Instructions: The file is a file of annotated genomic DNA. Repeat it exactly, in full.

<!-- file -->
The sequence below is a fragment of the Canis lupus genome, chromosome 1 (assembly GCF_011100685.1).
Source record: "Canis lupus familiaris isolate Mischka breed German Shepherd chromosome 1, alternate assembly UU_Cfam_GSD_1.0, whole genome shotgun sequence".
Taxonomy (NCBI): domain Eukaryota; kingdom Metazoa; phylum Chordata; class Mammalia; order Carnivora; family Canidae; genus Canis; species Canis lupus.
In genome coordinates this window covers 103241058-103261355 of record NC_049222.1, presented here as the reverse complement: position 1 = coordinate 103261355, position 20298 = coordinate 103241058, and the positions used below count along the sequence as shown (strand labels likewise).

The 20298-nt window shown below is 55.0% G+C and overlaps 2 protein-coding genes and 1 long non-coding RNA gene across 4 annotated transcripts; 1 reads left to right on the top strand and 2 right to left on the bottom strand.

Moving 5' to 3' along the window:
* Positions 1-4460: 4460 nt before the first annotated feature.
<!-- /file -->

The sequence below is a fragment of the Canis lupus genome, chromosome 1 (assembly GCF_011100685.1).
Source record: "Canis lupus familiaris isolate Mischka breed German Shepherd chromosome 1, alternate assembly UU_Cfam_GSD_1.0, whole genome shotgun sequence".
Taxonomy (NCBI): domain Eukaryota; kingdom Metazoa; phylum Chordata; class Mammalia; order Carnivora; family Canidae; genus Canis; species Canis lupus.
In genome coordinates this window covers 103241058-103261355 of record NC_049222.1, presented here as the reverse complement: position 1 = coordinate 103261355, position 20298 = coordinate 103241058, and the positions used below count along the sequence as shown (strand labels likewise).

The 20298-nt window shown below is 55.0% G+C and overlaps 2 protein-coding genes and 1 long non-coding RNA gene across 4 annotated transcripts; 1 reads left to right on the top strand and 2 right to left on the bottom strand.

Moving 5' to 3' along the window:
* Positions 1-4460: 4460 nt before the first annotated feature.